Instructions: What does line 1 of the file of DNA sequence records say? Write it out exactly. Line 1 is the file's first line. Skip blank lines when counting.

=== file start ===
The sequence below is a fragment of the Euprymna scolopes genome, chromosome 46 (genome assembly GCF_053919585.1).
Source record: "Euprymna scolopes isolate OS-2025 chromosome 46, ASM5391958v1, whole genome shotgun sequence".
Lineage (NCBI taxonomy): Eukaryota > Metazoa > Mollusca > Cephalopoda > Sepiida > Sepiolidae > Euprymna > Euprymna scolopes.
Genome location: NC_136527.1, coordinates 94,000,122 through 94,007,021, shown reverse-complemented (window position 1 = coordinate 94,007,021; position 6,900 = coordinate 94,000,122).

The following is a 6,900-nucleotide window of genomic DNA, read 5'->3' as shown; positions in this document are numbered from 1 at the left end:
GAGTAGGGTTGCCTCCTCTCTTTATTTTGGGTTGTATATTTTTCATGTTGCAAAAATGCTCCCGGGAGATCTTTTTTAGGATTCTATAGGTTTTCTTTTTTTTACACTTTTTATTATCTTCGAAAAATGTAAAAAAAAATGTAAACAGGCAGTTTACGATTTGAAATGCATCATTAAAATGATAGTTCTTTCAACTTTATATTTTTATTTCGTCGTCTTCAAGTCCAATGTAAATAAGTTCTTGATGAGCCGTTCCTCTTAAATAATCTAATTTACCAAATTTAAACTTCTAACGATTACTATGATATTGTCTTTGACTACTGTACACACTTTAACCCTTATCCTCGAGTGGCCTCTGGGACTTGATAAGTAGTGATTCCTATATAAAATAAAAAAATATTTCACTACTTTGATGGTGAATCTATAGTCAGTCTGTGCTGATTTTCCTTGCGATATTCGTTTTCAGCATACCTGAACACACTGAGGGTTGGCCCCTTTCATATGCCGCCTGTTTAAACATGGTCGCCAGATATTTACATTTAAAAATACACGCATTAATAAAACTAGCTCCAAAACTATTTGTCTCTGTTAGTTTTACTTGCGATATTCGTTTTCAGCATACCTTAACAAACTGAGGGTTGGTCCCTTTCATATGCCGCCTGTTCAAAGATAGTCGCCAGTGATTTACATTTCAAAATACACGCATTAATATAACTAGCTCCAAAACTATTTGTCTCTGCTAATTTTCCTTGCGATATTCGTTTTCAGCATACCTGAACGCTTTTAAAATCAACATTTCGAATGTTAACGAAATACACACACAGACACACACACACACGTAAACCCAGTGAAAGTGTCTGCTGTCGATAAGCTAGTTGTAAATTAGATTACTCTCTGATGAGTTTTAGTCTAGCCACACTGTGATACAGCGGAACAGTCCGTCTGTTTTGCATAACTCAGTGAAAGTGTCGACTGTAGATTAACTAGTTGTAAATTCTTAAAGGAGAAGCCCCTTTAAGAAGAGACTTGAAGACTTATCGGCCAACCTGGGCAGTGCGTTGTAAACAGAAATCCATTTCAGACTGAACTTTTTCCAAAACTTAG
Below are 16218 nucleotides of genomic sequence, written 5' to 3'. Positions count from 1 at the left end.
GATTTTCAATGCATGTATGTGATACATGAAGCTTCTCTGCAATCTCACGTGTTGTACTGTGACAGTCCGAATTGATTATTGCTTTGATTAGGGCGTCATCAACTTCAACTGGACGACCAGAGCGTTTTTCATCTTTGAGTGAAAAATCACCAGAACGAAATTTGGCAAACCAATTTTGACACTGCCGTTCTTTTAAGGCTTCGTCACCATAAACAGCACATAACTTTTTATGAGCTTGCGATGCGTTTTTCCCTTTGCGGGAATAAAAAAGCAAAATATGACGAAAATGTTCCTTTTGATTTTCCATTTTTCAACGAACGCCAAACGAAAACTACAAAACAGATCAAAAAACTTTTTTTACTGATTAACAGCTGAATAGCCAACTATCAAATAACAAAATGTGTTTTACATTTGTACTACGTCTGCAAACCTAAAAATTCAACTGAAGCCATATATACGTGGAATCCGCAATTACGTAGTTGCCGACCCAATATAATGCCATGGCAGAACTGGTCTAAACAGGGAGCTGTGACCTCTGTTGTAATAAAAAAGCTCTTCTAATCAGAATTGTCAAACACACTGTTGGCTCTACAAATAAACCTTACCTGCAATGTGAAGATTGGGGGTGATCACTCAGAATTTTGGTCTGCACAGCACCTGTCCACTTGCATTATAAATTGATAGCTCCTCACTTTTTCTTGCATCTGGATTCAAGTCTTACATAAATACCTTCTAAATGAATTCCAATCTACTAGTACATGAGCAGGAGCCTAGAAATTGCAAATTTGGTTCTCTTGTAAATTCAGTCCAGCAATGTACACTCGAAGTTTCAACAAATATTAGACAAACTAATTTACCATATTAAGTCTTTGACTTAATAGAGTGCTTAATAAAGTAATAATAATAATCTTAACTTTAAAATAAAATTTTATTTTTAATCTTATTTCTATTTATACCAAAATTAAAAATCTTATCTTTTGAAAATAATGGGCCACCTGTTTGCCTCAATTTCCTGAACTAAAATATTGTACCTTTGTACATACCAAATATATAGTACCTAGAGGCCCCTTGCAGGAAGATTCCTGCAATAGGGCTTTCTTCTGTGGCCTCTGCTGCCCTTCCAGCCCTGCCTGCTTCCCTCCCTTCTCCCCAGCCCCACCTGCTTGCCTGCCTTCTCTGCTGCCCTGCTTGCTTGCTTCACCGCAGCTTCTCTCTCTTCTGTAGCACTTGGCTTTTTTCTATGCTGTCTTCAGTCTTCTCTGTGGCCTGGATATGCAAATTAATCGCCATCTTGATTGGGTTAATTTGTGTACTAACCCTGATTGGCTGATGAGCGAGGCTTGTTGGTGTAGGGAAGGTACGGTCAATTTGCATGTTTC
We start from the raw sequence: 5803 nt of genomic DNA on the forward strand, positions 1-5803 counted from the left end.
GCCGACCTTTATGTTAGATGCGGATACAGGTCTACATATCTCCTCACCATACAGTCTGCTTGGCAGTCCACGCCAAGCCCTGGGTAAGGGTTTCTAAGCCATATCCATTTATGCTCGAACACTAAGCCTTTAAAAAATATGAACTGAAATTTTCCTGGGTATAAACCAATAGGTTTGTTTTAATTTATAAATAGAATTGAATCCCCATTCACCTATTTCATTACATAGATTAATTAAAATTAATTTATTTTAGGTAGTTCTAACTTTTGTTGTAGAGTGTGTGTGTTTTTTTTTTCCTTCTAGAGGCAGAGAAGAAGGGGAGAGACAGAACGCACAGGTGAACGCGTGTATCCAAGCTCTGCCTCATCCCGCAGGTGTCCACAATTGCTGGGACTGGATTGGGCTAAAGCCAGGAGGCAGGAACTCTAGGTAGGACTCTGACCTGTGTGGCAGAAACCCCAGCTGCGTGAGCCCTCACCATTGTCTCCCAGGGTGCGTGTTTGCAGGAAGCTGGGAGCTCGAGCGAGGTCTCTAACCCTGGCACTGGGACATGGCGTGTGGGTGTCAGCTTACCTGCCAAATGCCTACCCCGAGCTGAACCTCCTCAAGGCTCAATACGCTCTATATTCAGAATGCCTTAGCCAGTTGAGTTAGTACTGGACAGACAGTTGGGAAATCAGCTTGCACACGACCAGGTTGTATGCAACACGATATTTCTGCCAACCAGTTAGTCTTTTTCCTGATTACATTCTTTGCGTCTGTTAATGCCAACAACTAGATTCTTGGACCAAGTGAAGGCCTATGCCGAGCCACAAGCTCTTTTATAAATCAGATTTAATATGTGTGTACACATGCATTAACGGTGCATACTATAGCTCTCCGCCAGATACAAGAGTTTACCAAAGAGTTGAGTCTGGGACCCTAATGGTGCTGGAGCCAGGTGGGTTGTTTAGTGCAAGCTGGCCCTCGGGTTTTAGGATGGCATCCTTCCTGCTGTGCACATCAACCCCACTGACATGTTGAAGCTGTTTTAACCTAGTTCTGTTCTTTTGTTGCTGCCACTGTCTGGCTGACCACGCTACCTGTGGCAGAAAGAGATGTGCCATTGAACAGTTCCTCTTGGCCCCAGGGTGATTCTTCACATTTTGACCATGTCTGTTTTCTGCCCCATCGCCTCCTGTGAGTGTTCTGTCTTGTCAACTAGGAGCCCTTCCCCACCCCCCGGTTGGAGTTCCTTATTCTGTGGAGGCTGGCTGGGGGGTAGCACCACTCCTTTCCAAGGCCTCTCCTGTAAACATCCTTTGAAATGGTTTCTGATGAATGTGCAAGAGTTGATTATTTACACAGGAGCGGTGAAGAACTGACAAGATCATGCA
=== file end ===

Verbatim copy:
The sequence below is a fragment of the Euprymna scolopes genome, chromosome 46 (genome assembly GCF_053919585.1).